Possessor of one of the most wondrous voices of the 20th century, Sarah Vaughan ranked with Ella Fitzgerald and Billie Holiday in the very top echelon of female jazz singers. She often gave the impression that with her wide range, perfectly controlled vibrato, and wide expressive abilities, she could do anything she wanted with her voice. Sarah Vaughan's legacy as a performer and a recording artist will be very difficult to match in the future.
After she won an amateur contest at the Apollo Theater, she was hired for the Earl Hines big band as a singer and second vocalist. Unfortunately, the musicians' recording strike kept her off record during this period (1943-44). When lifelong friend Billy Eckstine broke away to form his own orchestra, Vaughan joined him, making her recording debut. She loved being with Eckstine's orchestra, where she became influenced by a couple of his sidemen, Charlie Parker and Dizzy Gillespie, both of whom had also been with Hines during her stint. Vaughan was one of the first singers to fully incorporate bop phrasing in her singing, and to have the vocal chops to pull it off on the level of a Parker and Gillespie.
Other than a few months Sarah Vaughan spent the remainder of her career as a solo star.
Billy Eckstine's smooth baritone and distinctive vibrato broke down barriers throughout the 1940s, first as leader of the original bop big-band, then as the first romantic black male in popular music. An influence looming large in the cultural development of soul and R&B singers from Sam Cooke to Prince, Eckstine was able to play it straight on his pop hits "Prisoner of Love," "My Foolish Heart" and "I Apologize."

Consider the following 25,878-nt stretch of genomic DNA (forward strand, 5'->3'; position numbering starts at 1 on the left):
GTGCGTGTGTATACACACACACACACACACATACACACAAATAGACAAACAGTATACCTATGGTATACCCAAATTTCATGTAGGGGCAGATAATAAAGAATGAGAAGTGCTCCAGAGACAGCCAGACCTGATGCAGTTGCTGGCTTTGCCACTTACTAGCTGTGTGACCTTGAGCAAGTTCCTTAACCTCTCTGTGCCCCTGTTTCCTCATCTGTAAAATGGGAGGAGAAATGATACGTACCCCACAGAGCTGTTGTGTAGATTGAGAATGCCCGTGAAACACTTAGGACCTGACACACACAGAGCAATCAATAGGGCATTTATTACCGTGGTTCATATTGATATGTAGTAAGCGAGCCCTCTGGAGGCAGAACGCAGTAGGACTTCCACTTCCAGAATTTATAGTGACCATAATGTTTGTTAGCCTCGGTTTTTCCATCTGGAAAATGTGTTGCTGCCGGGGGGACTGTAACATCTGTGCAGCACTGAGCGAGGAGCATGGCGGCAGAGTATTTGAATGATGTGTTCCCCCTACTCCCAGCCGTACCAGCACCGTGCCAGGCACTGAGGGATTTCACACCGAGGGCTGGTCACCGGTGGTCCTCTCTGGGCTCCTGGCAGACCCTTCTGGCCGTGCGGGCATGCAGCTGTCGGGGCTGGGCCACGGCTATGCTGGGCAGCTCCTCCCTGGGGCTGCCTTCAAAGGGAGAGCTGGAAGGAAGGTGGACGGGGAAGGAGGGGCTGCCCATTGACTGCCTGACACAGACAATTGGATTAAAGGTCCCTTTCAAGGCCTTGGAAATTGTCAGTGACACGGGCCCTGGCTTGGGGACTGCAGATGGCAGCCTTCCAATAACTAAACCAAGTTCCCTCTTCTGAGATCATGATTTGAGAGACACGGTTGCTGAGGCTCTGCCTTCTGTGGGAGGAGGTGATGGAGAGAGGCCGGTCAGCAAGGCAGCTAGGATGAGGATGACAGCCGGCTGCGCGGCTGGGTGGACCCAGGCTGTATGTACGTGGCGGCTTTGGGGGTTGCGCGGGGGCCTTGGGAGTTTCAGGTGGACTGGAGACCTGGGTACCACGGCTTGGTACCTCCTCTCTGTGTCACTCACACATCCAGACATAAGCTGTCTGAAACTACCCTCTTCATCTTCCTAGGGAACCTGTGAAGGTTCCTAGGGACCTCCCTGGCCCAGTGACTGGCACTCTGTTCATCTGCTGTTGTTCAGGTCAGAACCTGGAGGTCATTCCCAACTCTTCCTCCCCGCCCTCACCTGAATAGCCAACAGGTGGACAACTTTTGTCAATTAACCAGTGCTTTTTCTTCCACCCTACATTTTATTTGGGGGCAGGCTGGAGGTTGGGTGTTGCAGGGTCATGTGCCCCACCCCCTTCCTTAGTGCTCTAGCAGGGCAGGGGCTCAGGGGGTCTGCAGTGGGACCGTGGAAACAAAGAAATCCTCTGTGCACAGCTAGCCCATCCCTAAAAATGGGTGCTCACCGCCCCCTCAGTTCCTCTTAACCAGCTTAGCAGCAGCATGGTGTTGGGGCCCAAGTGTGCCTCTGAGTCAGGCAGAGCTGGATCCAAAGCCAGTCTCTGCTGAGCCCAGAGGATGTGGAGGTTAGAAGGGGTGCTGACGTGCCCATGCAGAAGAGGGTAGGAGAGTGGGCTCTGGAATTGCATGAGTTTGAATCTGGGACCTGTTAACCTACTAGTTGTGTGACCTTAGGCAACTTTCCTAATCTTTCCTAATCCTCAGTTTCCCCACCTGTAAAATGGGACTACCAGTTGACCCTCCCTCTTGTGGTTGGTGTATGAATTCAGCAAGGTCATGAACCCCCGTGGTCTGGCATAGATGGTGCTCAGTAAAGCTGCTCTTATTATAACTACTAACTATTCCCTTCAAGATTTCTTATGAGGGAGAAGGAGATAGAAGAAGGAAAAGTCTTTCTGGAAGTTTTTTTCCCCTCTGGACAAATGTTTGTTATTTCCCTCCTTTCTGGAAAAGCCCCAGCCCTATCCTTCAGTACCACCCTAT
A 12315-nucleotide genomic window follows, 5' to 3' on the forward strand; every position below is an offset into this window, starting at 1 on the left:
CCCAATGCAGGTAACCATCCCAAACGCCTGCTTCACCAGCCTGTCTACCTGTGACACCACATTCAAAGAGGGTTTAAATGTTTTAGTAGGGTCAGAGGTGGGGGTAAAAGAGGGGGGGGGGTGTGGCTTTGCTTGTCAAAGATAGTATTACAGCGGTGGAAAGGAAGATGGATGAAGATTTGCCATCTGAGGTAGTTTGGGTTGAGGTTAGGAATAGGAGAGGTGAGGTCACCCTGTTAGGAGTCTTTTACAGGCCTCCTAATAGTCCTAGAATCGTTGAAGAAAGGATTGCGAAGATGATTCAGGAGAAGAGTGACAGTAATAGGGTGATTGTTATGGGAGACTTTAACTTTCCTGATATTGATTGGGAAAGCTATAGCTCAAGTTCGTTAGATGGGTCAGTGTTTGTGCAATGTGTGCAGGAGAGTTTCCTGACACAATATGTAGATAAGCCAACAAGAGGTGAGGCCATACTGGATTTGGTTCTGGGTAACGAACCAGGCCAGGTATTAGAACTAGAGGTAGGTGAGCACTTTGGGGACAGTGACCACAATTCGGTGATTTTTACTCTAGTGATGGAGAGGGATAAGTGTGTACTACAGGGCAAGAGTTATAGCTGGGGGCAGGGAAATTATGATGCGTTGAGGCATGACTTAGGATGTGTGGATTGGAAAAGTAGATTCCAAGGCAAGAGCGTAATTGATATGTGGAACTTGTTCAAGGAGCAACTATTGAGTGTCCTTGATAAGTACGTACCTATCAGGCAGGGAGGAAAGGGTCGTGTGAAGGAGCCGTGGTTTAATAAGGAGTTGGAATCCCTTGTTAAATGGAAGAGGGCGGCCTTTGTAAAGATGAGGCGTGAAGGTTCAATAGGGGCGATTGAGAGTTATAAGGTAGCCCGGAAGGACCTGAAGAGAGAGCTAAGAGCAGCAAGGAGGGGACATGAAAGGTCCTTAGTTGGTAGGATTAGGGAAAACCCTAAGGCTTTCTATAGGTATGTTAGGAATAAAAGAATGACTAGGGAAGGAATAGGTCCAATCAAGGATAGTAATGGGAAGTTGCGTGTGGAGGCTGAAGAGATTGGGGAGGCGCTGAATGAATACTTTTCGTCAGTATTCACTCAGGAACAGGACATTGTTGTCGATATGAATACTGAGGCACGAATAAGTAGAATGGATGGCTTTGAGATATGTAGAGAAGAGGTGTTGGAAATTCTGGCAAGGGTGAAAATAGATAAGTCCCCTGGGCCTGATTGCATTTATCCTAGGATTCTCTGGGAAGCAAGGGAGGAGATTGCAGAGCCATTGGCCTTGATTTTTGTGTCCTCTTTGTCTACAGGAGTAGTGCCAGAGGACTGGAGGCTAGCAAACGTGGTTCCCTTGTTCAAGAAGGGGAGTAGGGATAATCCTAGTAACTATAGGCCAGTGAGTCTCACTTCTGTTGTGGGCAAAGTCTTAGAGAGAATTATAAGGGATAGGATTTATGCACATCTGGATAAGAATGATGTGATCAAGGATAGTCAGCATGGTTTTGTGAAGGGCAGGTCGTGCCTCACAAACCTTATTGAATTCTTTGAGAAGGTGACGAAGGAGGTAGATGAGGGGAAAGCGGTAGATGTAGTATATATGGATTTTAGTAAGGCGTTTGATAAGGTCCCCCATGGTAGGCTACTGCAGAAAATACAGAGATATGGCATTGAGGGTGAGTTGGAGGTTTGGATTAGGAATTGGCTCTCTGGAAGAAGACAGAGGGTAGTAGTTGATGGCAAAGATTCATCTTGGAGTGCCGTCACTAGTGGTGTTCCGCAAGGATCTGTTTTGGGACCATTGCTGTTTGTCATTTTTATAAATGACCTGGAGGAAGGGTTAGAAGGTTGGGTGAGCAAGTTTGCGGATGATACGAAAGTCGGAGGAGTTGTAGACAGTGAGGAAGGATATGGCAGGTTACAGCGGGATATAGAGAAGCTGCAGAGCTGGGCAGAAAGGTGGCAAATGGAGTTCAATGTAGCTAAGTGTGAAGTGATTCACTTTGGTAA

After working his way west to Chicago during the late '30s, Eckstine was hired by Earl Hines to join his Grand Terrace Orchestra in 1939. Though white bands of the era featured males singing straightahead romantic ballads, black bands were forced to stick to novelty or blues vocal numbers until the advent of Eckstine and Herb Jeffries (from Duke Ellington's Orchestra).
Though several of Eckstine's first hits with Hines were novelties like "Jelly, Jelly" and "The Jitney Man," he also recorded several straightahead songs, including the hit "Stormy Monday." By 1943, he gained a trio of stellar bandmates - Dizzy Gillespie, Charlie Parker, and Sarah Vaughan. After forming his own big band that year, he hired all three and gradually recruited still more modernist figures and future stars: Wardell Gray, Dexter Gordon, Miles Davis, Kenny Dorham, Fats Navarro, and Art Blakey as well as arrangers Tadd Dameron and Gil Fuller. The Billy Eckstine Orchestra was the first bop big-band, and its leader reflected bop innovations by stretching his vocal harmonics into his normal ballads. Despite the group's modernist slant, Eckstine hit the charts often during the mid-'40s, with Top Ten entries including "A Cottage for Sale" and "Prisoner of Love."